You can see where folk are watching from by scrolling down the blog until you see a world map on the right hand side. Double click on the map and each red dot shows where people are watching. there's also a list of the most recent hit locations and another of all the countries we've been 'hit' by. A good way to spend a few moments as we wait for the first signs of hatching...and a lesson in geography for any youngsters too.
Update 1st May: Wendy Bartter captured this screenshot of the male with the four eggs last night about 8pm:
|Male with the eggs captured last night by Wendy Bartter|
to whom many thanks.
As we approach the time when we hope the eggs will hatch, we'll probably see our female get more and more fidgety as she begins to hear the chicks calling inside their egg shells. Perhaps she knows that hatching is getting close anyway....
We would expect the first egg to hatch early next week...but exactly when remains to be seen of course.
The egg shells either get partly eaten or eventually just crushed by parental feet. They disappear quite quickly.
Meanwhile chicks at other urban nests have hatched already and are growing day by day.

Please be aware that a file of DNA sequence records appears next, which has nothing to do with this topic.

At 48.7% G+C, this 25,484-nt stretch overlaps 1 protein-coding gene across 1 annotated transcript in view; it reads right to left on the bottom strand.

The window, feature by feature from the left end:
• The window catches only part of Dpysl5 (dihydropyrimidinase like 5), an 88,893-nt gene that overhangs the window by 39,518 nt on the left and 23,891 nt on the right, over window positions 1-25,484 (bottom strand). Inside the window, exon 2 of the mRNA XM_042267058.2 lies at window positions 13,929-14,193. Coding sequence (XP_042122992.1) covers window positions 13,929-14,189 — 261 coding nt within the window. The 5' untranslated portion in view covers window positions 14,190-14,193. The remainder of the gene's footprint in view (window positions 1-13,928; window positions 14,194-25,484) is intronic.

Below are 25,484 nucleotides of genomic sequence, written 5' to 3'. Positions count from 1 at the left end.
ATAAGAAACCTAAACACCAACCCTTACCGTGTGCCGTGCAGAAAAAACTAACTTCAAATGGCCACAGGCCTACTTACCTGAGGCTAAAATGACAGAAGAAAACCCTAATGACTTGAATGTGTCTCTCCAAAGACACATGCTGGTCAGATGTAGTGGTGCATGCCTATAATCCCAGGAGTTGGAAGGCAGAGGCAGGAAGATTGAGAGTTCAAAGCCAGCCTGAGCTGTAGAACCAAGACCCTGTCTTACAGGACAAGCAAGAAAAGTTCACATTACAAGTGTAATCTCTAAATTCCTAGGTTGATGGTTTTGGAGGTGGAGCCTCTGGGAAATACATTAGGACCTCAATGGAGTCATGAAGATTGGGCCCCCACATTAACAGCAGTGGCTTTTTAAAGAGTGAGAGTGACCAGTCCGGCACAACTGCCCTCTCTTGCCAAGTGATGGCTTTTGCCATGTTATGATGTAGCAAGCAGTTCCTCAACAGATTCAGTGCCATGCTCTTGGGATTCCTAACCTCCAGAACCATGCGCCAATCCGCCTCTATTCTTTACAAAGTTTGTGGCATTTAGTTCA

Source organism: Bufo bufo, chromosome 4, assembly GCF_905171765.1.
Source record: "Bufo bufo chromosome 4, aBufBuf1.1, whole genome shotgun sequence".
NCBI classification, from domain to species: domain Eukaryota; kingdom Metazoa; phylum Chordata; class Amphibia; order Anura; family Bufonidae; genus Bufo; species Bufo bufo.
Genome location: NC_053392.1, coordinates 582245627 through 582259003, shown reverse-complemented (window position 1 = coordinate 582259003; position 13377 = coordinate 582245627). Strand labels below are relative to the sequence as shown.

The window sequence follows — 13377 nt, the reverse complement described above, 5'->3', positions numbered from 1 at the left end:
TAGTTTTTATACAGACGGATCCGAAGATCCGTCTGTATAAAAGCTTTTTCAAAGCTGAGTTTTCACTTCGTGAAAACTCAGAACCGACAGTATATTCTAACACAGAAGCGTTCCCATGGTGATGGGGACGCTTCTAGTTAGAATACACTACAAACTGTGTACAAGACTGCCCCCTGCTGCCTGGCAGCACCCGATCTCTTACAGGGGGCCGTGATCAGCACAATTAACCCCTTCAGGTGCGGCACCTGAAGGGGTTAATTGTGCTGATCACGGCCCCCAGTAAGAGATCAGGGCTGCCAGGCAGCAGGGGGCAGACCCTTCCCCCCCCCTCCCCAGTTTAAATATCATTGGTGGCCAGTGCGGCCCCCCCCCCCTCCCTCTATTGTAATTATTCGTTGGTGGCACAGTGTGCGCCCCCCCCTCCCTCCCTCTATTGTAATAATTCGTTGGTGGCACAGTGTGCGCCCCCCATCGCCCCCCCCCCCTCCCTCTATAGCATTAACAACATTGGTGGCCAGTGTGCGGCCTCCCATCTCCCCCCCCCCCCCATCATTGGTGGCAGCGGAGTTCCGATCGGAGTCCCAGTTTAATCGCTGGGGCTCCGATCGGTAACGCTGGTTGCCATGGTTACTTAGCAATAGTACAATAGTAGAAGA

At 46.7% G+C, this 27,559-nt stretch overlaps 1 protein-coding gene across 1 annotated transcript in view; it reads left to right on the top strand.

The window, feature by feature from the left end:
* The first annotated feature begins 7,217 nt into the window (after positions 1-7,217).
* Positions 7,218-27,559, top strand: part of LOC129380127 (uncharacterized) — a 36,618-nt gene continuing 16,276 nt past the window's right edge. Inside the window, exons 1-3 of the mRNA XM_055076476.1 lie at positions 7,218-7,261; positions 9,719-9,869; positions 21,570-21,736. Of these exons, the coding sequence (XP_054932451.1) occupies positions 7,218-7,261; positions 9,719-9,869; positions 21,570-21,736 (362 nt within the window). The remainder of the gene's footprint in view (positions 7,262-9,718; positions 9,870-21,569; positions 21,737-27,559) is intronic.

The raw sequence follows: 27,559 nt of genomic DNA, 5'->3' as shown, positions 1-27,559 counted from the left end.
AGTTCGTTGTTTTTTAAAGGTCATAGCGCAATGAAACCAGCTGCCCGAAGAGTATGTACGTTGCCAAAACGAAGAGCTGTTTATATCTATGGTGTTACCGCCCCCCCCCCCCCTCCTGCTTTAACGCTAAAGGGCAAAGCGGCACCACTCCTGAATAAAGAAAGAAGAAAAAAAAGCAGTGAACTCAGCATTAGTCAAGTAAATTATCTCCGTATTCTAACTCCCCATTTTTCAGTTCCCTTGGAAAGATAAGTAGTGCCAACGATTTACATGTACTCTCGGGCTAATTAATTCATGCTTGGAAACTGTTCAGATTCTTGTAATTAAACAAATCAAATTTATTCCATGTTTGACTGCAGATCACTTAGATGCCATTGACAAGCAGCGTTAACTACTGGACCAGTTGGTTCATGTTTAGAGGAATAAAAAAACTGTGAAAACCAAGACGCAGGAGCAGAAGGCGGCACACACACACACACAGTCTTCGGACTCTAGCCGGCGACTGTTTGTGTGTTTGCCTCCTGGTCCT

Wendy Bartter captured some remarkable behaviour in the urban nest at Sheffield which is well worth watching. See here. Thanks Wendy for sharing.
My hunch is that this could be the first time this behaviour has been captured on film anywhere in the world - but time will tell. I'm awaiting to hear from some peregrine experts to whom I've sent the link so let's see what they say.
Meanwhile Kate in Devon sent this link to an incident in Devon some years ago - see here.
Sadly the chick in this case didn't survive but the parent made a valiant attempt to rescue it for sure.
Hopefully this very unpleasant cold weather will have passed before our chicks hatch though our birds are such good parents they won't allow any chicks to get cold. The forecast suggests it will be warmer in Derby by Monday. It needs to be, especially for smaller birds which must be struggling to keep their eggs or nestlings warm and fed or to look after already fledged young.
And what about the recently arrived migrant birds like swallows and warblers which depend on a supply of insects? They can stand short spells of cold weather but this one has gone on too long already!
Nick B (DWT)
Ps. If you live near Derby, don't forget to buy your tickets for David Lindo's talk on Urban Wildlife in the Cathedral on June 8th as part of Derby Book Festival. Details are here.
David will include a section on our Derby falcons who he came to see a few years ago. He dedicates a few pages in his book to his visit to Derby on which he was accompanied by Nick Moyes and me. For more on his book, Tales from Urban Jungles, see here.